Understanding Anger

Published on October 7th, 2015

Updated on January 3rd, 2024

Understanding Anger

Anger is a well-known emotion to some and feared by others but it is naturally a part of being human. It’s a powerful emotion- and its sheer force can make it especially problematic and difficult.

Anger handled well can actually be quite healthy. Many times, it can warrant a turning point for honesty and growth. However, patterns of both repression and explosion lead down painful roads. It can wreck havoc on relationships, family-life and overall mental health.

In this article, we’ll help you develop some insights into your experience with anger.

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The most explosive way to cope with anger is extreme venting. When “venters” are angry, you know it. These people usually have tempers and can escalate quite quickly. When venting is the norm in a household, so are harsh words, yelling and short lived tantrums (banging doors, slamming tables). If you are this type, you likely are aware because it’s caused you relational problems most of your life. The danger in these kinds of explosive outbursts is the impulsivity and heightened emotions.

In the same way it’s hard to remember the details of a crisis or any other adrenaline-charged event, people who vent and explode often say things they don’t mean and later regret.

If a couple includes two people who both have explosive tempers, it’s likely for family life to feel volatile and scary. Have you ever heard the term fight or flight? If not, it alludes to the animal kingdom’s response to predators- some animals fight (think lion) where as some freeze and attempt to be as still as possible (think rabbit). People who cope with anger by venting or raging are usually “fight” oriented, not “flight” oriented.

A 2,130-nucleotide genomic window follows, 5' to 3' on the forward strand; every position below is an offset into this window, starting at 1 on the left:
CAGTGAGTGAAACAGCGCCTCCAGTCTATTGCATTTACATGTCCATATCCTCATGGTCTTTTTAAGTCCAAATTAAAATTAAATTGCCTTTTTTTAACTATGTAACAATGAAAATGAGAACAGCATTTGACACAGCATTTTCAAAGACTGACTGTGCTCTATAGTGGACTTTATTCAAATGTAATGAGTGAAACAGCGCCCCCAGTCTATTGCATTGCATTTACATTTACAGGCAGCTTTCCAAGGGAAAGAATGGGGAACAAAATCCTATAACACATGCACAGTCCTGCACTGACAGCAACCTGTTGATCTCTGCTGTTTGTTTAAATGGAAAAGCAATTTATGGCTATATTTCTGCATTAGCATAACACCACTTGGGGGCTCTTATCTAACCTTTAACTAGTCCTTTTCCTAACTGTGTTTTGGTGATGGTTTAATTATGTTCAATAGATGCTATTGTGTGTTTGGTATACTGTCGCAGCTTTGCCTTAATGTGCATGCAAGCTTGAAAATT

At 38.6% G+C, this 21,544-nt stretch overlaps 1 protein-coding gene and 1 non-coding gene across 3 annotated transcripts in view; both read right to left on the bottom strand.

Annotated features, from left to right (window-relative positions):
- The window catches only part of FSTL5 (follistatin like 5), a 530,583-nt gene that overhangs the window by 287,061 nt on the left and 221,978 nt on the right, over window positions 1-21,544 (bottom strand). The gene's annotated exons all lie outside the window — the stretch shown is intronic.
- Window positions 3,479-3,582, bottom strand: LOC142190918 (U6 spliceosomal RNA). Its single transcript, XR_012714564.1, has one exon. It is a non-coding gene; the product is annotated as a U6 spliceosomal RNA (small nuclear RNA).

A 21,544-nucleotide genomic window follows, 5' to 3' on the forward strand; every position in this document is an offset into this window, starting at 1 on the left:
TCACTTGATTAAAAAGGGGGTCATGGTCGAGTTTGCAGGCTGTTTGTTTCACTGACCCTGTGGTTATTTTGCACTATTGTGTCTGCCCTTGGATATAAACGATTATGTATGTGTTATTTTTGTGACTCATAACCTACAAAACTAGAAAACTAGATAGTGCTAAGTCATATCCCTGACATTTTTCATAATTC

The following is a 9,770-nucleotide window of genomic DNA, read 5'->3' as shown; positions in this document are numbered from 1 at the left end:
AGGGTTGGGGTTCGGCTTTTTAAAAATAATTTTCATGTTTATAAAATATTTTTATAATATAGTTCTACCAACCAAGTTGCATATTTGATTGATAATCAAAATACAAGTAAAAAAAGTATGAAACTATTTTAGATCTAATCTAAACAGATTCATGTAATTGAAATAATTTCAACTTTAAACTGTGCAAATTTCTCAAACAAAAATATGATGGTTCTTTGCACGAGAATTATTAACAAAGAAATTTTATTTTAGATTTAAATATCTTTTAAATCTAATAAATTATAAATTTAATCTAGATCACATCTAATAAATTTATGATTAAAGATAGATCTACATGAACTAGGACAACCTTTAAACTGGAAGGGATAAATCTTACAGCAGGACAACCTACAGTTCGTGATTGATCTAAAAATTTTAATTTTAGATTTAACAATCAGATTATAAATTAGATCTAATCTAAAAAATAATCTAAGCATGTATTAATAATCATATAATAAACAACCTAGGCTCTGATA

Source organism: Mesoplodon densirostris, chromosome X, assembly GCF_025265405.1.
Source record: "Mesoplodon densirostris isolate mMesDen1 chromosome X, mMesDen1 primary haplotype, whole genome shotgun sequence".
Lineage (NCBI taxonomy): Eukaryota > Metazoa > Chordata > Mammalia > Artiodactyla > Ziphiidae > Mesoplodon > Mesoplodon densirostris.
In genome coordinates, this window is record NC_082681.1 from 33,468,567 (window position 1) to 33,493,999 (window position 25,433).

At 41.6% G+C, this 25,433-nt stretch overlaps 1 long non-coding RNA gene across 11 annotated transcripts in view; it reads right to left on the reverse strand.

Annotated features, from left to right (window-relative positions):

“Flight” oriented people withdraw during conflict. Usually, they describe themselves as hating conflict and avoiding it at all costs. People who withdraw during conflict take the stance that it’s just “not worth it” to bring it up. Their body language is closed off (think arms crossed, eyes down) and it’s difficult to understand where they stand in the argument.

Sometimes, withdrawing folks will more accurately engage in ‘denial’ kind of behavior- they’ll pretend nothing has happened and refuse to engage. If two individuals in a marriage are both withdrawing, resentments will build over years, decades even. If one person is more withdrawing than the other, he or she will likely shut down more when as he might see it, “pushed” by a more explosive type.

Withdrawing behaviors in conflict are most harmful in the sense that they block intimacy. It’s difficult to develop depth, substance or connection if conflict is avoided or shunned altogether.

Emotional Stonewalling

If venting is aggressive and withdrawing is passive, emotional stonewalling is passive aggressive. Emotional stonewalling often involves manipulation in the form of fabricated tears, personal or non relevant attacks and other forms of guilt-tripping.

When there is an emotional stonewaller present, there is oftentimes a great deal of shaming and blaming in the midst of conflict. Instead of focusing on the issues at hand, the emotional stonewalled pushes the conversation in a different albeit manipulative direction.

How do you cope with anger and conflict when it presents itself? How do the people you are closest to, cope? Identifying our tendencies is the first step towards growth.

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